One of the most popular visitor destinations at Natural History in 2011 was RACE: Are We So Different? This temporary, traveling exhibition is a project of the American Anthropological Association, developed by the Science Museum of Minnesota. We spoke with some of our volunteers about their experience working with visitors in the exhibition.
Volunteers found that the wide range of topics covered in RACE: Are We So Different? made it easy to start conversations with visitors. Although much of the content focuses on the evolution of race in the history and society of the United States, the RACE: Are We So Different? exhibition is grounded in the science of human variation. For visitors and volunteers alike, this was a useful entry point. For example, Cassie Ghee met many who were very happy with the focus on science. “Most said that it was about time this information was made public to a wider audience,” because it rooted the discussion in a very profound way.
More broadly, Meg Wilder described the exhibition as “a new lens for viewing our common history and experiences,” one that moved many visitors. She noted that many conversations that she had with visitors were surprisingly intimate: “The exhibition led us beyond our unconscious biases and our initial assumptions.” David Marshall concurred, although he wasn’t surprised, for he believes that “there are many people of all backgrounds who want to discuss issues concerning race. While most of us discuss these issues in comfortable and safe environments, with friends and family, there are those who crave the opportunity to go beyond those conversations.” This opportunity crossed many lines, Lisa Walsh saw, and “every visitor took away a new piece of information or precious moment of learning.”
For many visitors, Natural History provided an ideal space for discussion. Jane Hammel was certain that the Smithsonian’s choice to host RACE spoke volumes to visitors. “Many wished it would remain here in some capacity, as do I,” she said. The two comments that Patricia McNally heard most frequently were “Why don’t we have more exhibits like this?” and “This exhibit is so important to starting a conversation about race.” She saw that people were excited by the richness and depth of the information in the exhibition, and many people spent more time in the exhibition than they anticipated. “The RACE exhibition has the potential of being the new ‘Galileo moment’ of our times,” thinks E. David Garcia, who wrote about his experiences for this blog in August. “It has the power to create a fundamental shift in our perception of how we see the world” and the people with whom we share it.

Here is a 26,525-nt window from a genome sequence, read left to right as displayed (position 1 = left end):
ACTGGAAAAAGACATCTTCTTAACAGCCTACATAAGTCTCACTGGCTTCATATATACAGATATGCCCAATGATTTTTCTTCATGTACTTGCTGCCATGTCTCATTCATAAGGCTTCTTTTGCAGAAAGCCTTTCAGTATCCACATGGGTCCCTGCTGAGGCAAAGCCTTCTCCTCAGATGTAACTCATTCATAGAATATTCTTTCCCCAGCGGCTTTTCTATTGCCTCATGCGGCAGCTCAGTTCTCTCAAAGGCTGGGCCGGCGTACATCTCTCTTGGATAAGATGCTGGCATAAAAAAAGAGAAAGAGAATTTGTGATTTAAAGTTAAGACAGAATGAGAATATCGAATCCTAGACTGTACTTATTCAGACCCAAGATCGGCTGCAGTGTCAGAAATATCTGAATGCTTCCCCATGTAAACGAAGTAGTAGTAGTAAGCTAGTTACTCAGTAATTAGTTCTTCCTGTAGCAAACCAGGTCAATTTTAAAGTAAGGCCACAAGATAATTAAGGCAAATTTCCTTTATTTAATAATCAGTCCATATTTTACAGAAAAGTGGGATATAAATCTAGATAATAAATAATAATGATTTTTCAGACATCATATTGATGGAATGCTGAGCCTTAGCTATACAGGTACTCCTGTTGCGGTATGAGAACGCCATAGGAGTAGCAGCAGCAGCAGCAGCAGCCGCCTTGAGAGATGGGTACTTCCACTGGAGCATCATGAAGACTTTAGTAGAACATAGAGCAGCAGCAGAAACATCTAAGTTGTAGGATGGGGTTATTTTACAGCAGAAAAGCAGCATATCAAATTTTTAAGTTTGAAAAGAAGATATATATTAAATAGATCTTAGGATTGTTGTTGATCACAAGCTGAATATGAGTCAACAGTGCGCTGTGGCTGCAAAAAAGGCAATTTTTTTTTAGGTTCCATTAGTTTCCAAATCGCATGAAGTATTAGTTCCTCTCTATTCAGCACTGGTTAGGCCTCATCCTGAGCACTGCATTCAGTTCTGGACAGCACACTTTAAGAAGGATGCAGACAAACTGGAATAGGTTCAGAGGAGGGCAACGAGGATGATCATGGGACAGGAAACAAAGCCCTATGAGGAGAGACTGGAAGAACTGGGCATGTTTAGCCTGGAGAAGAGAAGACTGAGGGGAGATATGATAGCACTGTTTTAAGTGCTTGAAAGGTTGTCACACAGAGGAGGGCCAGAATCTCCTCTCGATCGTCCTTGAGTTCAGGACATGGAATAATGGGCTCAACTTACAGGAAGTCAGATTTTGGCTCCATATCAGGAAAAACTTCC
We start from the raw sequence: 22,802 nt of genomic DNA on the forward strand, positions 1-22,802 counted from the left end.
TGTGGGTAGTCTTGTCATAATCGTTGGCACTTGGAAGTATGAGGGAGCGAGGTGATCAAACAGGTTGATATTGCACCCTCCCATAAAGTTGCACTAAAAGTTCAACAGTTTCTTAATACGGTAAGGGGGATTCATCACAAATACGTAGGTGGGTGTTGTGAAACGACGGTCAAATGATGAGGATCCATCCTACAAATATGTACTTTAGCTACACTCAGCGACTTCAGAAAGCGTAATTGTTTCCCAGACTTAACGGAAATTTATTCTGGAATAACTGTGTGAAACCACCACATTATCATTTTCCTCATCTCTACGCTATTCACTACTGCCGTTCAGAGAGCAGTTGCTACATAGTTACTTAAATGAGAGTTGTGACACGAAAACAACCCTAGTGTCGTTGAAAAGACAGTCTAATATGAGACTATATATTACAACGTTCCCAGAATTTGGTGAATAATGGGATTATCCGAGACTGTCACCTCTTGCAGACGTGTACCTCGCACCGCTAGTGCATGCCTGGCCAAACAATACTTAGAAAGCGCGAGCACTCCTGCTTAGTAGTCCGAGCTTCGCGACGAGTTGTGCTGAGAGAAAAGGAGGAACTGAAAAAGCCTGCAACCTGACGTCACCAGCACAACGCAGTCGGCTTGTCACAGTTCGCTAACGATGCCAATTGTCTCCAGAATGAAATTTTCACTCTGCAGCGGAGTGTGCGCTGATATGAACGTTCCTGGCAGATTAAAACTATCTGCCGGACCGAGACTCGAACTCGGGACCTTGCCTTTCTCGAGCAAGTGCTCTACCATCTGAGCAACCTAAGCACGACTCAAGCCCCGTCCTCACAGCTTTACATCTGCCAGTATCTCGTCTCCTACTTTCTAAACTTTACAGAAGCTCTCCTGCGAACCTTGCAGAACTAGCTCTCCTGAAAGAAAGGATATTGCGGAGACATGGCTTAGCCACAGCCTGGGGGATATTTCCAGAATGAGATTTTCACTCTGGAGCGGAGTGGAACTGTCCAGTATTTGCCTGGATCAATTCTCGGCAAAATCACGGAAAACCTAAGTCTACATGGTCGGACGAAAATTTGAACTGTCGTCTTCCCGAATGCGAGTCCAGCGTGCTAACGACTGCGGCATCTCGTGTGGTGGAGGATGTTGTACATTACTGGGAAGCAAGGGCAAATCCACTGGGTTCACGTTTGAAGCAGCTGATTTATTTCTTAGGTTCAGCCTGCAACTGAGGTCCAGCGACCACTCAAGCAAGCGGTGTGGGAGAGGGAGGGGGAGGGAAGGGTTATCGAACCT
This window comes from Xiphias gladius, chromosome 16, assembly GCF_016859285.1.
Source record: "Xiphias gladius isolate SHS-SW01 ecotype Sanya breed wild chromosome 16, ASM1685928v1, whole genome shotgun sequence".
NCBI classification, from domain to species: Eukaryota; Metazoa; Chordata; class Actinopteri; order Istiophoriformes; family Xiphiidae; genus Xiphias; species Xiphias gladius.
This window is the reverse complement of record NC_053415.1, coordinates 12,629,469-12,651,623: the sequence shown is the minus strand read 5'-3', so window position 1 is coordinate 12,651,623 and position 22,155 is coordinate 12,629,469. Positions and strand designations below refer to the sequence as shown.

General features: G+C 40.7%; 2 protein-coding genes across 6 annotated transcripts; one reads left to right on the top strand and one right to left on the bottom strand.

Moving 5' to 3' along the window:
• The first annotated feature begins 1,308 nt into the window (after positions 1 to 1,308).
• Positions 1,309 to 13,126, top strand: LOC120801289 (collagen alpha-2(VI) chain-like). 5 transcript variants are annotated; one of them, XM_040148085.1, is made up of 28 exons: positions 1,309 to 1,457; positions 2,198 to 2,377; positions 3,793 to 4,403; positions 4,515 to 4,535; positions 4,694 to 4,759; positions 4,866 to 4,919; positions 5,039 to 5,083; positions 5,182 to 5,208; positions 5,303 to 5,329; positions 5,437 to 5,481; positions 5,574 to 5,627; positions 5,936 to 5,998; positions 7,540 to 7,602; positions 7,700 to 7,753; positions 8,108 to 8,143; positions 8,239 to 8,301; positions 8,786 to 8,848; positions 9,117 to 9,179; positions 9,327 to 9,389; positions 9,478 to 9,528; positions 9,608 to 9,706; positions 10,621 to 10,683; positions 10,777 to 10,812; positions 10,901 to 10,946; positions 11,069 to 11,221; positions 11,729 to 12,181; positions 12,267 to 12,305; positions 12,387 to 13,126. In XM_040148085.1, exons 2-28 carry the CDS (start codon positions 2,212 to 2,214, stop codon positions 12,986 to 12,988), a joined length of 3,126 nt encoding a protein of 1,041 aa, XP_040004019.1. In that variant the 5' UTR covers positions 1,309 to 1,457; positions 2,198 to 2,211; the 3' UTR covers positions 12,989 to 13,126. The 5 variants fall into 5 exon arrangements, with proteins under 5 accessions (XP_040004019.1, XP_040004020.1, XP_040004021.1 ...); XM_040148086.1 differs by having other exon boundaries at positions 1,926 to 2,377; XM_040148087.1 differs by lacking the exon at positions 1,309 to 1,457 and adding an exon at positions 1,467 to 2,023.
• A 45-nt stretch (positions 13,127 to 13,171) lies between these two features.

The potential for that fundamental shift lies in the exhibition’s capacity to enable and inform learning and discussion. Silas Otieno equates the exhibition with this outcome: “The RACE exhibition means conversation, the ability to bring people together in a neutral and conducive environment and just lay bare our thoughts and ideas on the issue of race.” To Enid J. LaGesse, “the RACE exhibition means we can more clearly understand and reframe our story as a united people, discuss openly our pain and healing, and dream of new solutions to age-old problems.”
If there was one feeling that all our volunteers shared, it was the sense that RACE: Are We So Different? tells a coherent and timely story in a way that opened a place for everyone to participate. “Everyone’s story is valid and worth being told,” said David Marshall. “If only we had the time and space to hear more of our stories, we might be able to better wrap our arms around the very complex notion of race.” Greg Jenkins found it “healthy, frustrating, bewildering, enlightening, learning, unbelievable, true, thought-provoking, heart-string pulling, angering, anxious, and necessary to our collective hearts and souls.” He paused for breath, and then continued: “It’s an American community story.” It is, finally, a story to which Natural History has been pleased to contribute.
We thank all our volunteers for their hard work and generosity in 2011. Over thirty of them plan to continue volunteering at Natural History and elsewhere in the Smithsonian. We’re very happy that they’ve decided to stay with us, and look forward to the many ways in which they will carry the energy and experience of RACE: Are We So Different? forward.
David D. LaCroix, Office of Education and Outreach